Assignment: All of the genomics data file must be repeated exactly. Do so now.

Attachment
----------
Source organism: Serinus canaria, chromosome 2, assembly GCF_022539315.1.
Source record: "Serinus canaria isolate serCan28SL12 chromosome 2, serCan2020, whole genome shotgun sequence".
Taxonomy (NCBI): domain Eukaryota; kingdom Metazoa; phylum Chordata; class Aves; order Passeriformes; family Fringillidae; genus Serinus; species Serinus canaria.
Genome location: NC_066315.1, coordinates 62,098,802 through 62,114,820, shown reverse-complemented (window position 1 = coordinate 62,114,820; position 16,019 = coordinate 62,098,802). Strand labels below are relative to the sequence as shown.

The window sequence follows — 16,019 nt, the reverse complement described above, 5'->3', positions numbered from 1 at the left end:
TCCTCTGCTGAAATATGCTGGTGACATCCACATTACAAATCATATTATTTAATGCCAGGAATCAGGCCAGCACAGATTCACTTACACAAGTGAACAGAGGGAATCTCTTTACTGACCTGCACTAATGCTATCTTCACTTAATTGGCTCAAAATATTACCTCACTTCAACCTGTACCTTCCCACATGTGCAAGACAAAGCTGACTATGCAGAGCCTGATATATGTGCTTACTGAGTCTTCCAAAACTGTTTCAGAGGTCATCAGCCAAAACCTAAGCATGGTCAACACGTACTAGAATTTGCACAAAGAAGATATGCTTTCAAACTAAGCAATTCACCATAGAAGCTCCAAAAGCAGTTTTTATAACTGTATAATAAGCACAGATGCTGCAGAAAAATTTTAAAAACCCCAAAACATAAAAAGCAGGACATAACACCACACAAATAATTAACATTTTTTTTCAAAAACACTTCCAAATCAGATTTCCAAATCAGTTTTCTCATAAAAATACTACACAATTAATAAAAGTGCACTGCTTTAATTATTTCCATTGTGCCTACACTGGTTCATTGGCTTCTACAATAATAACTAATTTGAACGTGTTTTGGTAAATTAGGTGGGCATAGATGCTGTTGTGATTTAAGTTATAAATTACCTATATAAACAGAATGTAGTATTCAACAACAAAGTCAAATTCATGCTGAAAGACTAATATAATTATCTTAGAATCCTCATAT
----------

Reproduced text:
Source organism: Serinus canaria, chromosome 2, assembly GCF_022539315.1.
Source record: "Serinus canaria isolate serCan28SL12 chromosome 2, serCan2020, whole genome shotgun sequence".
Taxonomy (NCBI): domain Eukaryota; kingdom Metazoa; phylum Chordata; class Aves; order Passeriformes; family Fringillidae; genus Serinus; species Serinus canaria.
Genome location: NC_066315.1, coordinates 62,098,802 through 62,114,820, shown reverse-complemented (window position 1 = coordinate 62,114,820; position 16,019 = coordinate 62,098,802). Strand labels below are relative to the sequence as shown.

The window sequence follows — 16,019 nt, the reverse complement described above, 5'->3', positions numbered from 1 at the left end:
TCCTCTGCTGAAATATGCTGGTGACATCCACATTACAAATCATATTATTTAATGCCAGGAATCAGGCCAGCACAGATTCACTTACACAAGTGAACAGAGGGAATCTCTTTACTGACCTGCACTAATGCTATCTTCACTTAATTGGCTCAAAATATTACCTCACTTCAACCTGTACCTTCCCACATGTGCAAGACAAAGCTGACTATGCAGAGCCTGATATATGTGCTTACTGAGTCTTCCAAAACTGTTTCAGAGGTCATCAGCCAAAACCTAAGCATGGTCAACACGTACTAGAATTTGCACAAAGAAGATATGCTTTCAAACTAAGCAATTCACCATAGAAGCTCCAAAAGCAGTTTTTATAACTGTATAATAAGCACAGATGCTGCAGAAAAATTTTAAAAACCCCAAAACATAAAAAGCAGGACATAACACCACACAAATAATTAACATTTTTTTTCAAAAACACTTCCAAATCAGATTTCCAAATCAGTTTTCTCATAAAAATACTACACAATTAATAAAAGTGCACTGCTTTAATTATTTCCATTGTGCCTACACTGGTTCATTGGCTTCTACAATAATAACTAATTTGAACGTGTTTTGGTAAATTAGGTGGGCATAGATGCTGTTGTGATTTAAGTTATAAATTACCTATATAAACAGAATGTAGTATTCAACAACAAAGTCAAATTCATGCTGAAAGACTAATATAATTATCTTAGAATCCTCATAT